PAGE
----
It’s difficult to learn a language, like English.
It’s even more challenging when you don’t have someone to practice with.
Here are the top tips for learning English by yourself.
The best thing that you can do is read and listen to as much English as possible.
Choose something you’re interested in and search for YouTube videos, podcasts, books, blogs, and general websites to learn more about that topic.
If you already know about that area in your first language, then that makes it much easier!
Then you can focus on understanding English, rather than trying to understand both the language and the content. But, it’s always nice to learn something new too, right?
However, just reading and listening passively to things in English isn’t enough.
Although you’ll develop your receptive understanding of the language, you need to be able to speak and write too.
So, how can you transfer what you’ve listened to, watched, or read in English into your active knowledge?
Here is a suggested sequence of activities for you to do at home.
First, choose a piece of text. It could be a newspaper article, a blog post, a chapter from a book, a YouTube video, a podcast, a song… the possibilities are endless!
When reading or listening to something, make sure you read or listen to it a few times.
The first time, try not to look up any words, and also don’t try to understand every single word.
Read the passage quickly to get a general understanding of it, just like you would in your first language.
After you’ve got a general understanding of it, go back through the passage and read it more carefully.
You might like to ask yourself questions before you start reading and see if you can answer them from the text. You might like to write some questions that you would ask somebody else reading the text to check they’ve understood.
The process of writing questions (and making sure you know the answers!) is a really useful way to check that you’ve really understood what you’ve read.
These first two steps are all about improving your general comprehension skills.
Step 1: Read the passage quickly to get a general understanding. Don't look up any words in a dictionary.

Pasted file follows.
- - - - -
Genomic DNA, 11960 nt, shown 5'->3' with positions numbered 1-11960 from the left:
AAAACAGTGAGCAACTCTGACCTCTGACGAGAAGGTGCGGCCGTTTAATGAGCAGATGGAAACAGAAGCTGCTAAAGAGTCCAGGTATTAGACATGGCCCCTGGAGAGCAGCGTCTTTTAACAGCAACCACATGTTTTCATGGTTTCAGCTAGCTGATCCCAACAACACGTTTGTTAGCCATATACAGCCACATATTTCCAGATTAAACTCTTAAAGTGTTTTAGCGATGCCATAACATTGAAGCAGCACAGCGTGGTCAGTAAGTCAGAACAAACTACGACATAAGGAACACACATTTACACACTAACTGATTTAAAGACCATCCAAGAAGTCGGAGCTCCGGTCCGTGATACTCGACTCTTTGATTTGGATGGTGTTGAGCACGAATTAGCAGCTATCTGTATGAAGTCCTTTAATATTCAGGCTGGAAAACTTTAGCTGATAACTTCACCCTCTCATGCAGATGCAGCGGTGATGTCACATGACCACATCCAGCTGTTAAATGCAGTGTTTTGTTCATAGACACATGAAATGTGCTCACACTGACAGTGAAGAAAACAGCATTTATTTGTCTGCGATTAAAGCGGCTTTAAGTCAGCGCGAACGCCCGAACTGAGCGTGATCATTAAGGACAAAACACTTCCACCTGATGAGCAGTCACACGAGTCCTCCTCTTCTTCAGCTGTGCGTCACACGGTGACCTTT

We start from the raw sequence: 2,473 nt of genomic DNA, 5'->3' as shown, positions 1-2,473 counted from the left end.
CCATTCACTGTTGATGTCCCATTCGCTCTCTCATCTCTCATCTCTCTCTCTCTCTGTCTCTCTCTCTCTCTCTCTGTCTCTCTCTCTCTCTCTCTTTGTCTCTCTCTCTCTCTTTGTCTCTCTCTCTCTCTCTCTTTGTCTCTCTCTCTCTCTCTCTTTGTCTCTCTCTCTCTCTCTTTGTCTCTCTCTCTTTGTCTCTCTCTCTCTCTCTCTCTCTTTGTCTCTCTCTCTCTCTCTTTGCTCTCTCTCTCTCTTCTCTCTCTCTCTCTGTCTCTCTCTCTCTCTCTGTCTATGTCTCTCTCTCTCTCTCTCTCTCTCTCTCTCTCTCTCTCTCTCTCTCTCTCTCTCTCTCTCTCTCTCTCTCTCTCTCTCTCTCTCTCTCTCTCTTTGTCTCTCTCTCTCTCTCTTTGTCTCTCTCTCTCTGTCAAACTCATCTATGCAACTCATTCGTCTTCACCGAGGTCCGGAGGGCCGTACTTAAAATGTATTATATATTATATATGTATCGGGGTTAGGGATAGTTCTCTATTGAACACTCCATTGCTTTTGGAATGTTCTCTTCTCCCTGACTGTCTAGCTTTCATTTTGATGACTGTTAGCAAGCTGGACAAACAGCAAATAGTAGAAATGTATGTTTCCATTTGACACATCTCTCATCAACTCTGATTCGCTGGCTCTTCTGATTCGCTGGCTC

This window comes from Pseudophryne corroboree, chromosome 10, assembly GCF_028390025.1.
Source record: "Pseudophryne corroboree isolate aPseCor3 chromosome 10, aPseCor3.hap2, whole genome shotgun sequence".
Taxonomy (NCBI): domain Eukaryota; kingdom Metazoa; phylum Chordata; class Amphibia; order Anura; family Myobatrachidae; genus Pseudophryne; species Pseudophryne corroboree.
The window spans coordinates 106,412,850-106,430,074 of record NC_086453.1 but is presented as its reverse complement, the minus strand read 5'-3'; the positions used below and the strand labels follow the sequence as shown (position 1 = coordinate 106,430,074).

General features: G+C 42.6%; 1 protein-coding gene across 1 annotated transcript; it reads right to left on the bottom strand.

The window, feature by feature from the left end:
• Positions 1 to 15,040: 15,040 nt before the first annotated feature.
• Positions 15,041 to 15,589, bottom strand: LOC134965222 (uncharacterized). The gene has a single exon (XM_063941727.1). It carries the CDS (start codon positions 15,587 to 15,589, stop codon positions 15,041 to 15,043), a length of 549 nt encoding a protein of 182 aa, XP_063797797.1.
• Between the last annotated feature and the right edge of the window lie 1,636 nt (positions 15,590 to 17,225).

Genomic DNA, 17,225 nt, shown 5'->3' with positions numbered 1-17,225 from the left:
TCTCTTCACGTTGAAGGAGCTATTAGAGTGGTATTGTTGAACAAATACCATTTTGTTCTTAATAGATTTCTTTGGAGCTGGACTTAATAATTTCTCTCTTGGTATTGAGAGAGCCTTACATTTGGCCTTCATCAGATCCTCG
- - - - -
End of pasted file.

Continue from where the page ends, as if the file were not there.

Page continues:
Step 2: Read it one more time carefully to deepen your comprehension.
Step 3: Listen and read authentic materials.
You can then move on to looking at the language in the text.
Listening and reading authentic materials – that is, materials that are designed for native English speakers is an excellent way to enrich your language.
Learning without a Teacher
So, how can you develop your language from these texts without a teacher or somebody to practice with?
Step 1. Find
First, go through the text and find the language you don’t understand – it doesn’t need to be every single word! Choose a maximum of eight items of language.
Step 2. Test Your Knowledge
Now, using the text, see if you can write a definition of the word or phrase. Then check it in a dictionary. Copy the sentence from the text, or listen to the audio text and write it down. Underline the piece of vocabulary you chose.
Step 3. Create
Now, write your own sentence using that piece of vocabulary. Make sure you follow any grammatical patterns from the original sentence – for example, is there a preposition following the word? Does it always follow this word? Do the same for the other pieces of vocabulary you’ve chosen.
Step 4. Review
Now, you know that you understand the word and you know how to use it in a sentence. Can you write a different sentence with it? Make sure to challenge yourself! You might also find it useful to make a flashcard set with these new pieces of vocabulary – either paper or digital. Try not to use translations, but definitions or pictures instead.
Step 5. Apply
Next, challenge yourself to respond to the piece of text you’ve chosen. For example, you might write a letter to the author. You might like to write the other side of the argument. You could produce a summary of the text. If it was a story, you might like to continue the story or change the ending. You could rewrite the text from a different perspective. Try to use as many of the new vocabulary pieces you’ve taken from the text in your writing or speaking. To practice your speaking, record yourself on the phone.
Step 6. Self-Evaluate
Finally, read or listen back to your writing or speaking. How many of the vocabulary items did you manage to use? Reflect on your piece – what were the strengths and the weaknesses? Which language structures were you not sure about using? These are your areas to focus on next time!
You can do it!
Good luck with your learning at home! It’s definitely more challenging than learning with someone, but is very rewarding and it means you get to choose what you focus on. You could even use this blog post as a text to study!
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